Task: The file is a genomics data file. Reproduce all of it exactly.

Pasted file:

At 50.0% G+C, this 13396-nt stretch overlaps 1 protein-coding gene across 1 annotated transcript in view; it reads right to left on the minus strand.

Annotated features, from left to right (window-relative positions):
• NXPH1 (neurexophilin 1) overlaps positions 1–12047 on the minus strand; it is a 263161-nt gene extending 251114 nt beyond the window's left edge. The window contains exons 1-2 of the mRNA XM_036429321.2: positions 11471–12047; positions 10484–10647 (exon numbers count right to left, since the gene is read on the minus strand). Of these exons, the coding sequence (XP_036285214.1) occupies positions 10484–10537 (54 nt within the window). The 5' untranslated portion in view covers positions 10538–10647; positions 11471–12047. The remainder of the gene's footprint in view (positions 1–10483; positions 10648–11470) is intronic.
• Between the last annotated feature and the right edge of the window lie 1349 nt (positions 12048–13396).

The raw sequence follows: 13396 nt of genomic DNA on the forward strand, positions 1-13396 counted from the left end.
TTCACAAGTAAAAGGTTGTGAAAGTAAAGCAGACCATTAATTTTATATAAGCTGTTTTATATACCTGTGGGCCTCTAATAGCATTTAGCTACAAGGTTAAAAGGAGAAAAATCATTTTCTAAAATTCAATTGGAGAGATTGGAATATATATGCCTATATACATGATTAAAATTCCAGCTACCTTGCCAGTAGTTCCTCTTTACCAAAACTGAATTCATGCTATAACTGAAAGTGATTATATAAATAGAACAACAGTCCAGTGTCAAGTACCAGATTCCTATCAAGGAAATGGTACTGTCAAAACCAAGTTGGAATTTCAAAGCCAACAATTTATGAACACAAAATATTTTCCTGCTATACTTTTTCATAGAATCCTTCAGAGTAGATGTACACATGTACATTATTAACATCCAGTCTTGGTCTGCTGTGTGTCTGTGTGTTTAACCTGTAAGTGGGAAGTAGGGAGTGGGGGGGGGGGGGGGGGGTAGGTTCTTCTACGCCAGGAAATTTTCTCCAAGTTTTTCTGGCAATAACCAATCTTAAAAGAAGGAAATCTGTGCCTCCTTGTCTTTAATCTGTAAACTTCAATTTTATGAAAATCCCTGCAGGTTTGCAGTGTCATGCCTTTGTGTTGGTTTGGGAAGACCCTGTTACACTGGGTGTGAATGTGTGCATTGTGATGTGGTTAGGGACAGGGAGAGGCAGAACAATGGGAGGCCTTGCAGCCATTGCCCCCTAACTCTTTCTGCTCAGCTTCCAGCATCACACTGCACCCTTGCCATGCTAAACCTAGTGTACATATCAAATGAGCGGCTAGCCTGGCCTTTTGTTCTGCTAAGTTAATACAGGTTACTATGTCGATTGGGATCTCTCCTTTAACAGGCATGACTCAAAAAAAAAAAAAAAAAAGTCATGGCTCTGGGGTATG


At 50.0% G+C, this 13396-nt stretch overlaps 1 protein-coding gene across 1 annotated transcript in view; it reads right to left on the minus strand.

Annotated features, from left to right (window-relative positions):
• NXPH1 (neurexophilin 1) overlaps positions 1–12047 on the minus strand; it is a 263161-nt gene extending 251114 nt beyond the window's left edge. The window contains exons 1-2 of the mRNA XM_036429321.2: positions 11471–12047; positions 10484–10647 (exon numbers count right to left, since the gene is read on the minus strand). Of these exons, the coding sequence (XP_036285214.1) occupies positions 10484–10537 (54 nt within the window). The 5' untranslated portion in view covers positions 10538–10647; positions 11471–12047. The remainder of the gene's footprint in view (positions 1–10483; positions 10648–11470) is intronic.
• Between the last annotated feature and the right edge of the window lie 1349 nt (positions 12048–13396).

The raw sequence follows: 13396 nt of genomic DNA on the forward strand, positions 1-13396 counted from the left end.
TTCACAAGTAAAAGGTTGTGAAAGTAAAGCAGACCATTAATTTTATATAAGCTGTTTTATATACCTGTGGGCCTCTAATAGCATTTAGCTACAAGGTTAAAAGGAGAAAAATCATTTTCTAAAATTCAATTGGAGAGATTGGAATATATATGCCTATATACATGATTAAAATTCCAGCTACCTTGCCAGTAGTTCCTCTTTACCAAAACTGAATTCATGCTATAACTGAAAGTGATTATATAAATAGAACAACAGTCCAGTGTCAAGTACCAGATTCCTATCAAGGAAATGGTACTGTCAAAACCAAGTTGGAATTTCAAAGCCAACAATTTATGAACACAAAATATTTTCCTGCTATACTTTTTCATAGAATCCTTCAGAGTAGATGTACACATGTACATTATTAACATCCAGTCTTGGTCTGCTGTGTGTCTGTGTGTTTAACCTGTAAGTGGGAAGTAGGGAGTGGGGGGGGGGGGGGGGGGTAGGTTCTTCTACGCCAGGAAATTTTCTCCAAGTTTTTCTGGCAATAACCAATCTTAAAAGAAGGAAATCTGTGCCTCCTTGTCTTTAATCTGTAAACTTCAATTTTATGAAAATCCCTGCAGGTTTGCAGTGTCATGCCTTTGTGTTGGTTTGGGAAGACCCTGTTACACTGGGTGTGAATGTGTGCATTGTGATGTGGTTAGGGACAGGGAGAGGCAGAACAATGGGAGGCCTTGCAGCCATTGCCCCCTAACTCTTTCTGCTCAGCTTCCAGCATCACACTGCACCCTTGCCATGCTAAACCTAGTGTACATATCAAATGAGCGGCTAGCCTGGCCTTTTGTTCTGCTAAGTTAATACAGGTTACTATGTCGATTGGGATCTCTCCTTTAACAGGCATGACTCAAAAAAAAAAAAAAAAAAGTCATGGCTCTGGGGTATG